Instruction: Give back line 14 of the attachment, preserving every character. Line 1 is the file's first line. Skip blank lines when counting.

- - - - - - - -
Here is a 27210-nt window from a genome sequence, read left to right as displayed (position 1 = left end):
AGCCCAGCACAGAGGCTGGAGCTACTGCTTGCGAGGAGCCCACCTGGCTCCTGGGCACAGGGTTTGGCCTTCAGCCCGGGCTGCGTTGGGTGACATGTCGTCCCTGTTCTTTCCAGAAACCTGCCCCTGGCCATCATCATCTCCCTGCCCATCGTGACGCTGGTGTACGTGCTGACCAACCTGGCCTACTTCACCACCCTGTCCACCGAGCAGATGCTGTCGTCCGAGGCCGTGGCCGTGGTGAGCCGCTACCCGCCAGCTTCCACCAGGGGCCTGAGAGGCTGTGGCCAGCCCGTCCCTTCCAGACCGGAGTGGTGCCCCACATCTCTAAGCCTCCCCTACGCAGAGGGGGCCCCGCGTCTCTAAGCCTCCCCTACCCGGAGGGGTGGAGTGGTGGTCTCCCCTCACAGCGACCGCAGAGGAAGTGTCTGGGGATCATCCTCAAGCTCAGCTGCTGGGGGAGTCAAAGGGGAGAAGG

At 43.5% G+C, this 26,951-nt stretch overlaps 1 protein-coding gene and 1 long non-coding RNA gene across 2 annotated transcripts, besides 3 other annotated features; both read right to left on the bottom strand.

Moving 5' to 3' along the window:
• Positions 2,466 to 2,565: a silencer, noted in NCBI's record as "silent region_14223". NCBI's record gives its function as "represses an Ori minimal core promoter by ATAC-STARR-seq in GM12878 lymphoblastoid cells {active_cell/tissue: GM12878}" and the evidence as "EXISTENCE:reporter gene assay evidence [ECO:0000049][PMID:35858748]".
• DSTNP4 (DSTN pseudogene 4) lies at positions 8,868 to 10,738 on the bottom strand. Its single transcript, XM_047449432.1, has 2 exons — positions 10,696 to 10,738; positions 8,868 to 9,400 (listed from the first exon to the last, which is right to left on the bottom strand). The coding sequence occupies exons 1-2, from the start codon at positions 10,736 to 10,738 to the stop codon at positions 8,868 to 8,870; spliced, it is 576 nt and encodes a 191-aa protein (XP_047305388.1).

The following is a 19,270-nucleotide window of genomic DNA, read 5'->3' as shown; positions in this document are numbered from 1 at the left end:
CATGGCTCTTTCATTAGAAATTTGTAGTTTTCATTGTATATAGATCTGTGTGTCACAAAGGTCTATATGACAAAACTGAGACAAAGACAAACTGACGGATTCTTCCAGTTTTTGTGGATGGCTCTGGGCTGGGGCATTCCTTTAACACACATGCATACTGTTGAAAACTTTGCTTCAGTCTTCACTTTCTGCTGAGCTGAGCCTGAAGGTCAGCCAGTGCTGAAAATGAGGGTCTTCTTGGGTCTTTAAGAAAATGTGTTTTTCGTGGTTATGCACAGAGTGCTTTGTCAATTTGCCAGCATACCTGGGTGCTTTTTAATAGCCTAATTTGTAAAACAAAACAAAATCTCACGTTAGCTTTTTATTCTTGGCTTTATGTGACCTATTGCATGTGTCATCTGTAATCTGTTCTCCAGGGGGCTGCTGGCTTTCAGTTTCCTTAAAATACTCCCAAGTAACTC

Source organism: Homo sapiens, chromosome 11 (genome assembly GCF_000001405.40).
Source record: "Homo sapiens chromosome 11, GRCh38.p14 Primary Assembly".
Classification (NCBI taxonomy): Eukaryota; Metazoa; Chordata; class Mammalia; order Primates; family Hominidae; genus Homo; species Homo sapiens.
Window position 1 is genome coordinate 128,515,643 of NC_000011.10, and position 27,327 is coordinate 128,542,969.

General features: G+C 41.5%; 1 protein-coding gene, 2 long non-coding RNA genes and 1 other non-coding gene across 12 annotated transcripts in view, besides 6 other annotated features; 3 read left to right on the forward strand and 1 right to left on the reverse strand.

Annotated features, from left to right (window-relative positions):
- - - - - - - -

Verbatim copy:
Annotated features, from left to right (window-relative positions):